Beijing: Chinese experts have proposed raising the pension age to 65 to ease the financial burden on the government, as the ageing population increased dramatically in the world's most populous nation.
The new scheme suggests that the initial pension age for both men and women should be raised to 65 from the current retirement age of 60 for men and 50 for women.
The age of 65 was chosen based on the pace of ageing in China but could be adjusted for labourers undertaking especially arduous work, Yang Yansui, an expert from Tsinghua University said.
China will become a "super ageing society" by 2035, which means every two workers will need to support one elderly person, she was quoted as saying by the People's Daily.
"We should promote pension reform to prepare for a heavy financial burden," Yang said, adding that raising the pension age does not imply an adjustment of the retirement age.
"The initial pension age and the retirement age are two different things. People can decide to quit work before getting old-age pensions as long as they have made their contributions as required," Yang said.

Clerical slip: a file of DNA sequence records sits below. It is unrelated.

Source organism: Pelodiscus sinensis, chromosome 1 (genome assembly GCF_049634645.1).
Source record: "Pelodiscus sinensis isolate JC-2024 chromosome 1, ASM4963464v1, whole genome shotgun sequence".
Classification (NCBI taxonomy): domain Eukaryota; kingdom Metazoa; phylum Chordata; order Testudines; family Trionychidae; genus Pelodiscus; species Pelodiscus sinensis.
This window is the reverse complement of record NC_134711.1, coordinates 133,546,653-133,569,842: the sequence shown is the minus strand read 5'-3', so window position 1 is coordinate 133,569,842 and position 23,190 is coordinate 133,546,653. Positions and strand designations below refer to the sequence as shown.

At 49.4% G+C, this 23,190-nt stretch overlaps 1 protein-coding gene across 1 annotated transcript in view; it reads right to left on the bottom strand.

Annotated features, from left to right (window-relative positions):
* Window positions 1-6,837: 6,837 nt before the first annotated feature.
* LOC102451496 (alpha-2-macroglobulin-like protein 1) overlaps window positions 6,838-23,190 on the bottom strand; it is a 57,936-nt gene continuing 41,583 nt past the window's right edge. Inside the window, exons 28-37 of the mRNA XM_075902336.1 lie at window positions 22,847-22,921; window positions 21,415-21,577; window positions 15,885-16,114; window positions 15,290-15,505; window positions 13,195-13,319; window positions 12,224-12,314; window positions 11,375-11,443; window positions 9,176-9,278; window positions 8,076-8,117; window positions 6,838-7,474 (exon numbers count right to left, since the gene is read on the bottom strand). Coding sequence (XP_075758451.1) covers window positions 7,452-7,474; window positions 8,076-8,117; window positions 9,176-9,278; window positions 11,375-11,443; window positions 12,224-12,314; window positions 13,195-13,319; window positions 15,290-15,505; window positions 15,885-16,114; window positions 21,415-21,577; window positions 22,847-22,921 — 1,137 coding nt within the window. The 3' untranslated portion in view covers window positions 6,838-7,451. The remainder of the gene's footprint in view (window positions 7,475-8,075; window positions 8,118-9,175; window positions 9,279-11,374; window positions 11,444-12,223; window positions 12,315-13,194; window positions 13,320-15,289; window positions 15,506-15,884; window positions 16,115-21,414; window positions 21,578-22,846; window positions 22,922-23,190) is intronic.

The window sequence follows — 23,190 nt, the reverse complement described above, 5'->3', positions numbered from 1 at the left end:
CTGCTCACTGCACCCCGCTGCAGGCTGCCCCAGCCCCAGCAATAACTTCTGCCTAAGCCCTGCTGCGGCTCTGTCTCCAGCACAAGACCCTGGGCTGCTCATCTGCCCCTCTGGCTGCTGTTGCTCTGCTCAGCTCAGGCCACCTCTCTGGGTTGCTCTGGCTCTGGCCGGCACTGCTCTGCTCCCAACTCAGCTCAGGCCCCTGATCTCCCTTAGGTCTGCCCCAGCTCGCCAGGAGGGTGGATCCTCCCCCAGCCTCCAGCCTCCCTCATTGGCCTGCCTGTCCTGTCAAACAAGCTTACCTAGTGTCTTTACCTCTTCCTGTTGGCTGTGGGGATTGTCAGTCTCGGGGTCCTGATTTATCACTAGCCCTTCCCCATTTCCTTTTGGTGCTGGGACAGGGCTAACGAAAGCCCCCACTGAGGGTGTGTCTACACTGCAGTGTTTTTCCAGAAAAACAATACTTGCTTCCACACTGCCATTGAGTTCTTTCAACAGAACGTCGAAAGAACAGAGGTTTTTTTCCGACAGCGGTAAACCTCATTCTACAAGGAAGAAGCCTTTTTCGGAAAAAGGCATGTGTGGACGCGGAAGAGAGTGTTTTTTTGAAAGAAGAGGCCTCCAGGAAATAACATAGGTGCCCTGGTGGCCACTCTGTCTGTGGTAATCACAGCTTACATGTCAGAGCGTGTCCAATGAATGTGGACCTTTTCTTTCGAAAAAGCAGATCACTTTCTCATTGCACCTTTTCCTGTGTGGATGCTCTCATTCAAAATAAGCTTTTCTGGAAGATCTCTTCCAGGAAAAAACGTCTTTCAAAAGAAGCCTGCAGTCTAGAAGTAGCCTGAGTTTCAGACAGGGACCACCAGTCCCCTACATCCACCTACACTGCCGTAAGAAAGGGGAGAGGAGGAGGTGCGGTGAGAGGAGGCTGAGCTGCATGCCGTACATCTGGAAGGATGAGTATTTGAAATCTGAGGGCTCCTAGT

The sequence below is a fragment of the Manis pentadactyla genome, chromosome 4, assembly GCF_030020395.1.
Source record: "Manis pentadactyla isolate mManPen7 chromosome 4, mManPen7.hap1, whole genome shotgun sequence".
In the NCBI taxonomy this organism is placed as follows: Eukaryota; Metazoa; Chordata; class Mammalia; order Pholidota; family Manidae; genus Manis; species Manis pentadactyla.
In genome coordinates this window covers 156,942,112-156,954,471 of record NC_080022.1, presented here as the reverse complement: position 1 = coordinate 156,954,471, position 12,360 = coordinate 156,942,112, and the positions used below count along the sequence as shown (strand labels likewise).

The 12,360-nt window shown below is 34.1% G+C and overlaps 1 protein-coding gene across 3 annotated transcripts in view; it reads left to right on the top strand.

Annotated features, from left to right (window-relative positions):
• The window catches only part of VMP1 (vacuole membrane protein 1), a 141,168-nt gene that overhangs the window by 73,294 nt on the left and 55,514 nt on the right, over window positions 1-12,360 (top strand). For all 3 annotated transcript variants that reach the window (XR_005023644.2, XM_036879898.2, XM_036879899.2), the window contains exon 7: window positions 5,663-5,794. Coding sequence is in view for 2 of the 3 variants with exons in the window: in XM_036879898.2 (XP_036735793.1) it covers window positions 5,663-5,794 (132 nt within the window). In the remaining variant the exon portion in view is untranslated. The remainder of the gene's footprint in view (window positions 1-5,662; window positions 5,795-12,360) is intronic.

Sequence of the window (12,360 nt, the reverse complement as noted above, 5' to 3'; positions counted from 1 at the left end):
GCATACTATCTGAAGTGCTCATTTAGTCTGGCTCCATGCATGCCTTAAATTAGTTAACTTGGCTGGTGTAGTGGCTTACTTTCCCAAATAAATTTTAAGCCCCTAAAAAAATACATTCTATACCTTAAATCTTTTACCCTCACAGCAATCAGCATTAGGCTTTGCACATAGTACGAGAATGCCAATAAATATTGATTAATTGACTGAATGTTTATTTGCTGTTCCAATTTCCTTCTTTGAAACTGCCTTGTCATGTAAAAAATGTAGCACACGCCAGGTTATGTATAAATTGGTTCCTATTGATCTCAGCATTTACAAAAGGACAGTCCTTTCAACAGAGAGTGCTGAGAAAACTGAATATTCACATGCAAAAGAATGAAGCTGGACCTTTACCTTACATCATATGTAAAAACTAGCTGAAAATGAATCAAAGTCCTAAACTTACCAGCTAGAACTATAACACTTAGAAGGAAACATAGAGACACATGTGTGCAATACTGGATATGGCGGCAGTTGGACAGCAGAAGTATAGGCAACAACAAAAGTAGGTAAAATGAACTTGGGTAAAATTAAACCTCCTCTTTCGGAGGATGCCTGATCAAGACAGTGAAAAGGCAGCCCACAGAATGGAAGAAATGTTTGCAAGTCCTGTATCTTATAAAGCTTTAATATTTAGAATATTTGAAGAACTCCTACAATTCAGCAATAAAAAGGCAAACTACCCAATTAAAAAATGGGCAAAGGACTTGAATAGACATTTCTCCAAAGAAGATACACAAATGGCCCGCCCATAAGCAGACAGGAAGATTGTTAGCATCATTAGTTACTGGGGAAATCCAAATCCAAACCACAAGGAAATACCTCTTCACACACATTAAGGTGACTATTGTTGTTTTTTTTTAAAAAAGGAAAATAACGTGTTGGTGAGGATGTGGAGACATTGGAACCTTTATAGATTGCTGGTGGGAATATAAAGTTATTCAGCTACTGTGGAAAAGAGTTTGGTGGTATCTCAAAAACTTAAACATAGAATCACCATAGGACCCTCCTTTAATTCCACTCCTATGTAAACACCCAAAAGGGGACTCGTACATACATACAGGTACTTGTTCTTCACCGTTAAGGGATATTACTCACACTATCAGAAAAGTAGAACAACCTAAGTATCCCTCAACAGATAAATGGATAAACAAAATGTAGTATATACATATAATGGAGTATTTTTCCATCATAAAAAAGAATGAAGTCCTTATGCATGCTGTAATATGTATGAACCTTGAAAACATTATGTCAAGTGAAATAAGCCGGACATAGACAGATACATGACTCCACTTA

The scheme, drafted by experts from Tsinghua University, was unveiled on August 12 to solicit feedback from the public, state-run Xinhua news agency reported.
According to last year's report by the China Development Research Foundation, China had about 185 million people above the age of 60, or 13.7 percent of the population, as of the end of last year.
The figure is expected to surge to 221 million in 2015, including 51 million "empty nesters" or elderly people whose children no longer live with them, which makes it incumbent on the part government to improve their social security management involving large amount of funds.
First Published: Wednesday, August 21, 2013, 18:49